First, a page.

03/17/2006 1:00AM

Friends official has ties to Empire

Tim Smith defended his work for Empire as being consistent with the conclusion that horsemen would need to play a critical role in lobbying for changes.

Tim Smith, the former executive director of the nonprofit group Friends of New York Racing, has confirmed that he acted as an adviser to Empire Racing Associates, the for-profit company whose formation was announced a week ago with the goal of lobbying for changes in racing law and ultimately bidding on the franchise held by the New York Racing Association.

Smith's involvement with Empire has upset officials of NYRA and amplified a sense of mistrust among racing officials at a time when they were hoping to show a united front and secure the best possible outcome for racing interests when NYRA's franchise to operate Aqueduct, Belmont Park, and Saratoga Race Course expires on Dec. 31, 2007. A state panel, the Ad Hoc Committee on the Future of Racing, is developing recommendations on how to conduct bidding for the franchise, a process that is expected to be highly political because of a slot-machine casino planned for Aqueduct.

In an interview on Thursday, Smith defended his work for Empire as being consistent with the conclusion of Friends that horsemen would need to play a critical role in lobbying for changes.

"The primary purpose of Friends of New York was to keep all the other operating entities and bidders honest, as far as ensuring that the process will result in a pro-racing outcome," Smith said. "When a group says they want to implement the recommendations of Friends of New York, and assure the owners and trainers a voice and a seat in this process, I can tell them what I think. It's a good idea and should be encouraged and should be pursued."

Smith said that he is not an investor in the group, but he also said that he is not barred from becoming an investor in the future.

NYRA chief executive Charles Hayward said that Smith's involvement with Empire raised questions about the purpose of Friends, an advocacy group whose business model for New York racing was adopted nearly in total by Empire. When Friends was formed late in 2004 with money from a variety of racing groups, Friends pledged to remain "bidder-neutral."

Smith, a marketing and political strategist, was the first chief executive of the National Thoroughbred Racing Association. Before heading up Friends, he turned down the job of NYRA chief executive, which was taken by Hayward.

According to several officials, Smith acted as an intermediary in getting Empire on the horsemen's agenda for a board meeting on Feb. 1. Smith gave a brief presentation, saying the horsemen would need to play a crucial role in pushing for legislative changes to protect their racing interests because of the possibility that casinos would bid for the franchise, the officials said.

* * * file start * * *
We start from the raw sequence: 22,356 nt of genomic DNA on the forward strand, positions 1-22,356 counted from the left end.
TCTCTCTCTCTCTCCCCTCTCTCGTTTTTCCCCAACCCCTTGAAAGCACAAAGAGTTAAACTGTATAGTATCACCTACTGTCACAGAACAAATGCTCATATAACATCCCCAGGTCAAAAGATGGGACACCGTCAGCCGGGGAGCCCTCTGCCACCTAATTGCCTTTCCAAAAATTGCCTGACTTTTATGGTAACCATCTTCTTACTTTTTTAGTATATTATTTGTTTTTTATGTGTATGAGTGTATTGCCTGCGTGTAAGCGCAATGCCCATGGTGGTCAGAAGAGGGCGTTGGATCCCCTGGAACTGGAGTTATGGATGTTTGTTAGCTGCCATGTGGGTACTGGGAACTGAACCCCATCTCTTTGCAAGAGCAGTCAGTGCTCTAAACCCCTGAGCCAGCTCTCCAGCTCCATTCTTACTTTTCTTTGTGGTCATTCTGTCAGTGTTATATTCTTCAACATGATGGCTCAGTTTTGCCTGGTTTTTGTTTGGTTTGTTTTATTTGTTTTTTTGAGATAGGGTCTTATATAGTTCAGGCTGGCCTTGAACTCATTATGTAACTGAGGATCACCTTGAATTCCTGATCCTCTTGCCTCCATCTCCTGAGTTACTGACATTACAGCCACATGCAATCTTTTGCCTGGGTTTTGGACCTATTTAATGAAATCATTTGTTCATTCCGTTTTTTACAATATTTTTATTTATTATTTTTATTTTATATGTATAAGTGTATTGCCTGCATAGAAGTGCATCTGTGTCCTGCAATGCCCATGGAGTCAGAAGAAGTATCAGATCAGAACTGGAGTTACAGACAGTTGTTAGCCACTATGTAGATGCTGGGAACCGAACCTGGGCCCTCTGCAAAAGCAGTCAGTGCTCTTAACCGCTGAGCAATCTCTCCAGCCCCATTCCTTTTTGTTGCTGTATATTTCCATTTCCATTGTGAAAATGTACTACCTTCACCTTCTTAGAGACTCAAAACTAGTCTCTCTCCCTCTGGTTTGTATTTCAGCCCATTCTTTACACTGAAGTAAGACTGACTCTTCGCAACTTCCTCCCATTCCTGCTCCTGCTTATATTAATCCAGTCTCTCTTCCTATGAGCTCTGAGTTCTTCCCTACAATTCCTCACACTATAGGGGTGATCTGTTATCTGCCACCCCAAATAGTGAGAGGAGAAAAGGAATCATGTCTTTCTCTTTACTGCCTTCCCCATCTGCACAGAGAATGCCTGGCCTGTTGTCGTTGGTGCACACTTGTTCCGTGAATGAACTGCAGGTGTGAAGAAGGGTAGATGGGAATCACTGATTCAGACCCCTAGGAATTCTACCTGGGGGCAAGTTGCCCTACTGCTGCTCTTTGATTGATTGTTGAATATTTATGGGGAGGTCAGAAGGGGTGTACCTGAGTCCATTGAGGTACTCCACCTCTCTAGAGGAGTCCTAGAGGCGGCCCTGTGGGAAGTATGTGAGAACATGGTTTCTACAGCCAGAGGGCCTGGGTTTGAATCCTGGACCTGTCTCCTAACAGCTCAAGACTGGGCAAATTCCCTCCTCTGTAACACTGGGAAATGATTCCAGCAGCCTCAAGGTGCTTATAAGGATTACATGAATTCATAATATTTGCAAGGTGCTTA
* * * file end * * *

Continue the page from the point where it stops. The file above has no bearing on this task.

Richard Bomze, the president of the New York Thoroughbred horsemen's Association, said that Smith's appearance at the meeting did not influence the board's decision to endorse Empire. With the endorsement, the horsemen received a 3 percent equity stake in Empire's proposed $3 million effort to pass pro-racing legislation in exchange for a pledge that the group will lobby only through Empire.

"This was strictly a board decision, and it was a unanimous decision," Bomze said.

But Hayward said that Smith's appearance has reinforced suspicions that Friends, which was dissolved last week after releasing a model-racing law, had been set up to advance the agenda of venture capitalists who want to profit from slot machines at Aqueduct and possibly at Belmont.

"I think everyone who was involved with and contributed to Friends of New York Racing with the understanding that they were a nonprofit public-advocacy group has to be disappointed that a number of the board members, its staff, its business model, and its legislative initiatives have been rolled into a private, for-profit venture," Hayward said.

Four members of Empire were either on the board of Friends or on its business advisory council. In addition, Empire's executive director, Jeff Perlee, a former state lottery official, was on the Friends board, and Empire's executive vice president, Justin McDonald, was a vice president of Friends.

The business model adopted by Friends and Empire calls for slots to be legalized at Belmont and for investors to receive a 20 percent return on investment. NYRA officials have consistently supported a nonprofit model because of concerns over the ability of for-profit racing companies to survive in the current business climate.

Last week, Hayward wrote an open letter to New York horsemen that said he believed there was an "alarming lack of communication between the [horsemen's] board and its membership" and that the horsemen's pledge to Empire "restricts dialogue" as the bidding process goes forward. Hayward said Friday that he wrote the letter because "we felt we needed to tell [horsemen] that they are very important to us and that NYRA is not going to turn its back on them."

Several horsemen said that they were fearful of making public comments in support of Empire because of threats of retaliation by NYRA. Hayward, however, categorically denied that NYRA has made threats or would take action.

"That is absolutely wrong," Hayward said. "We have this franchise until the end of 2007, and the last thing NYRA wants to do is create a bad situation with the horsemen."